Carbon dioxide is regarded as one of the primary contributors to climate change, which implies that CO2 emission needs to be controlled in the future. Scientists from Fraunhofer are projecting a potential method to reduce these emissions.
In the last 10 decades, plastics and polymers have altered the way the globe functions, right from airplanes and automobiles to computers and mobile phones, almost everything is composed of fossil fuel-based compounds.
As cities worldwide expand their networks of cycling paths and more cyclists take to the streets, the chances of cycling accidents and potential collisions increase as well, underscoring the need for proper cycling safety in dense urban areas.
Plastics offer many benefits to society and are widely used in our daily life: they are lightweight, cheap and adaptable.
Despite the best efforts of industry to work towards sustainability, most plastics (or polymers) are still made using non-renewable fossil fuels.
Polymer composite materials that combine magnetic and electrical properties are the subjects of particular attention for modern-day researchers.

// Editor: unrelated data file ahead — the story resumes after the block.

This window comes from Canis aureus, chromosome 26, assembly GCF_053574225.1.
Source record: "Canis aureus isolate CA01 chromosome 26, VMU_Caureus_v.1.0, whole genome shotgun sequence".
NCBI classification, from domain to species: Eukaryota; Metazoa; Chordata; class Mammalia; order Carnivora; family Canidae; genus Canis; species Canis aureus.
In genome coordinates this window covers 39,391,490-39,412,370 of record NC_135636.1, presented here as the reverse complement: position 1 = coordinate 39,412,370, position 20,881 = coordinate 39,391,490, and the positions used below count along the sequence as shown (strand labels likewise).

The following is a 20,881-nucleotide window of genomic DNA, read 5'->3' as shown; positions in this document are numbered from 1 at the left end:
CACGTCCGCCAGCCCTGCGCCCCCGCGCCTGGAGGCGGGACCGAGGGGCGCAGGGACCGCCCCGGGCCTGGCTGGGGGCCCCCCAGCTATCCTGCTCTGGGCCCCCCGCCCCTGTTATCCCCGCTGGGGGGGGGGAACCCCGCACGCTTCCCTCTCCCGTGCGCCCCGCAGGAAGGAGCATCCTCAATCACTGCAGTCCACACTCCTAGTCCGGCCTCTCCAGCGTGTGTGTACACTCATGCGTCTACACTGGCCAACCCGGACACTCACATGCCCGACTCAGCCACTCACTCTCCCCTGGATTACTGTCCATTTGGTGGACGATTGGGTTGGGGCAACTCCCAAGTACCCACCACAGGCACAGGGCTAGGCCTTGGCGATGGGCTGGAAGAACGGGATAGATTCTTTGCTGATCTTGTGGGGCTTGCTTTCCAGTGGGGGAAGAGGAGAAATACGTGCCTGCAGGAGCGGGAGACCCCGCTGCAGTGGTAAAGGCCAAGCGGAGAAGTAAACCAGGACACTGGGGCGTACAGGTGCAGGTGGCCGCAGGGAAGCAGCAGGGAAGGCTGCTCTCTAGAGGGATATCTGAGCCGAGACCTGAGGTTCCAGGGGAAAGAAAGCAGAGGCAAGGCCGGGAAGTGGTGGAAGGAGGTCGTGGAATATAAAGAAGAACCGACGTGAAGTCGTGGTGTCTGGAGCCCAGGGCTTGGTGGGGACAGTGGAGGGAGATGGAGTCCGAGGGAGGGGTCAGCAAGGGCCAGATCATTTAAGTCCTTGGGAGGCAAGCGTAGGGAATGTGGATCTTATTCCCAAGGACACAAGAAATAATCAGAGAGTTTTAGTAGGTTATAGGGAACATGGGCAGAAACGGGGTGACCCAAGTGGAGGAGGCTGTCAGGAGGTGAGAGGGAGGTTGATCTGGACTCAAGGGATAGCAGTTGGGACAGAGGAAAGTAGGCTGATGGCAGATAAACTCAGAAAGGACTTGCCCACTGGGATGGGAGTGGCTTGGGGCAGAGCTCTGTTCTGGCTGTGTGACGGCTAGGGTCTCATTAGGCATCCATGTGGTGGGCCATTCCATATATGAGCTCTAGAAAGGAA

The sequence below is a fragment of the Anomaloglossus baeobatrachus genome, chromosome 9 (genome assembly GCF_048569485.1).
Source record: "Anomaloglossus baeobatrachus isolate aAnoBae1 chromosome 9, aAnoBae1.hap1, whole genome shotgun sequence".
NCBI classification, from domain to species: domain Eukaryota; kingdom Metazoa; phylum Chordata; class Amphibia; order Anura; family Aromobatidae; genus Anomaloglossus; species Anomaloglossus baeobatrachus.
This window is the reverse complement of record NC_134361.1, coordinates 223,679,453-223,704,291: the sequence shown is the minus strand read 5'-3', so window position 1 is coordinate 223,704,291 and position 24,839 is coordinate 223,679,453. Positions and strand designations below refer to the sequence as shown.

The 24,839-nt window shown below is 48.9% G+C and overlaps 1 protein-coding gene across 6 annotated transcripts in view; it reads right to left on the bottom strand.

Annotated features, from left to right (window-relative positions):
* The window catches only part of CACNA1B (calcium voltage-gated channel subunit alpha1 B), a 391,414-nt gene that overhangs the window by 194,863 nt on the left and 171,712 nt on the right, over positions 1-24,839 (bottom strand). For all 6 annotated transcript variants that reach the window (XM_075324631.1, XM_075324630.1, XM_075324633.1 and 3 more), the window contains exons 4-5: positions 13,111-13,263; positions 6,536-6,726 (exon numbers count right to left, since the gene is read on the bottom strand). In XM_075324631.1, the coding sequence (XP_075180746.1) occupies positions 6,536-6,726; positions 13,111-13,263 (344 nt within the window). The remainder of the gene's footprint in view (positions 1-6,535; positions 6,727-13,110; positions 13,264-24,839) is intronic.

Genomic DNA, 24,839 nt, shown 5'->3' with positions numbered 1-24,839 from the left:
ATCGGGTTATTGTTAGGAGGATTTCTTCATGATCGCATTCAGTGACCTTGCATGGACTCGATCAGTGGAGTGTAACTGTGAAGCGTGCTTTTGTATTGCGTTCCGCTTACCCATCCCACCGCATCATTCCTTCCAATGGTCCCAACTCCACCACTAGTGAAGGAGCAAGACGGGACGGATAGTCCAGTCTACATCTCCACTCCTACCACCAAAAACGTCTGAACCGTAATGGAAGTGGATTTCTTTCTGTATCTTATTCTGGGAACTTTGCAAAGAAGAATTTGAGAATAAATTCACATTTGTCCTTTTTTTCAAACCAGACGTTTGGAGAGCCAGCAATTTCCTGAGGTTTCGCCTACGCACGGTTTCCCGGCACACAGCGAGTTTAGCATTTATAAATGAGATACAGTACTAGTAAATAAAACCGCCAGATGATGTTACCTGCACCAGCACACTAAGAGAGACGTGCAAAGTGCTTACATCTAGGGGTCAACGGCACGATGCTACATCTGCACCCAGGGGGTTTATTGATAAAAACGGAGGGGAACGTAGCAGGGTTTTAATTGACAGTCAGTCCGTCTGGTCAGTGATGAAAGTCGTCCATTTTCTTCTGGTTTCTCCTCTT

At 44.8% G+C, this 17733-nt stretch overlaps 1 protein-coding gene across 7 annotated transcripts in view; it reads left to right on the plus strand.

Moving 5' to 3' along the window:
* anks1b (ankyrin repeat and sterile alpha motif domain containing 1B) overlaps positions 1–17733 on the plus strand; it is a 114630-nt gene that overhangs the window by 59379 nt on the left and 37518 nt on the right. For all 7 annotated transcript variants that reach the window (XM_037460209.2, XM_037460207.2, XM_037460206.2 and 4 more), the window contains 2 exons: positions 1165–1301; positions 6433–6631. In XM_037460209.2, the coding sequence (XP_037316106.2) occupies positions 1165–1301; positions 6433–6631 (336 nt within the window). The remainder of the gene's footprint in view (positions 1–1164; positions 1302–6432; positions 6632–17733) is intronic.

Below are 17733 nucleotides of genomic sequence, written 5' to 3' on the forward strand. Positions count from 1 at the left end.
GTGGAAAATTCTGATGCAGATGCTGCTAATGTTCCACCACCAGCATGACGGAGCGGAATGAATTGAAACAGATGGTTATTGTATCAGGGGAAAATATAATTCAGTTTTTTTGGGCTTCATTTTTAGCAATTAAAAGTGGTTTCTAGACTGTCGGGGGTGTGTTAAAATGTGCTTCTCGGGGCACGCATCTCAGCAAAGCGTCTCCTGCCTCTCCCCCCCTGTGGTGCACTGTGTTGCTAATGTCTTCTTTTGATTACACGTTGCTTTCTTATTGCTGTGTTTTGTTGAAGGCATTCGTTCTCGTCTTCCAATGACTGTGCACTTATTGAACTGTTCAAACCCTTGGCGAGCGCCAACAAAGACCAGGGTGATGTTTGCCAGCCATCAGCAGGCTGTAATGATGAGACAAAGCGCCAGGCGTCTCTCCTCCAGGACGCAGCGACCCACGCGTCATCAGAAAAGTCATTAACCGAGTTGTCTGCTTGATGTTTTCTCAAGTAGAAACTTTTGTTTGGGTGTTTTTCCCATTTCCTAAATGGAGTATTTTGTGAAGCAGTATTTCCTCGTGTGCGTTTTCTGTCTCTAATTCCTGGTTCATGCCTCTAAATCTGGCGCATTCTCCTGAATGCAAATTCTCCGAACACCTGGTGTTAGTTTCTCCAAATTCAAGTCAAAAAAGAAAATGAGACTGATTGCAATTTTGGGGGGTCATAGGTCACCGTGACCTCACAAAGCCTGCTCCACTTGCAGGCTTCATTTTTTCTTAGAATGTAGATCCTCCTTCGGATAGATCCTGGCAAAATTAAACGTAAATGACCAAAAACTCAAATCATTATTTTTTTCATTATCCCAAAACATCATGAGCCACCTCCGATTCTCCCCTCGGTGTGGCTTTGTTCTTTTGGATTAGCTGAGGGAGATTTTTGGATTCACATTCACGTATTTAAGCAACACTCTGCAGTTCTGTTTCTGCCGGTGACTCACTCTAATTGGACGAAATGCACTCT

A new organic (carbon-based) semiconducting material has been developed that outperforms existing options for building the next generation of biosensors
An international team of researchers from KAUST has developed a carbon-based semiconducting material with the potential to build next-generation biosensors. The team has overcome some key challenges in developing this polymer.
Plastic is notoriously hard to break down, but researchers in Austria have found that bacteria from a cow's rumen - one of the four compartments of its stomach - can digest certain types of the ubiquitous material, representing a sustainable way to reduce plastic litter.
The environment around us is exposed to many different synthetic microparticles, potentially harmful for plants and animals.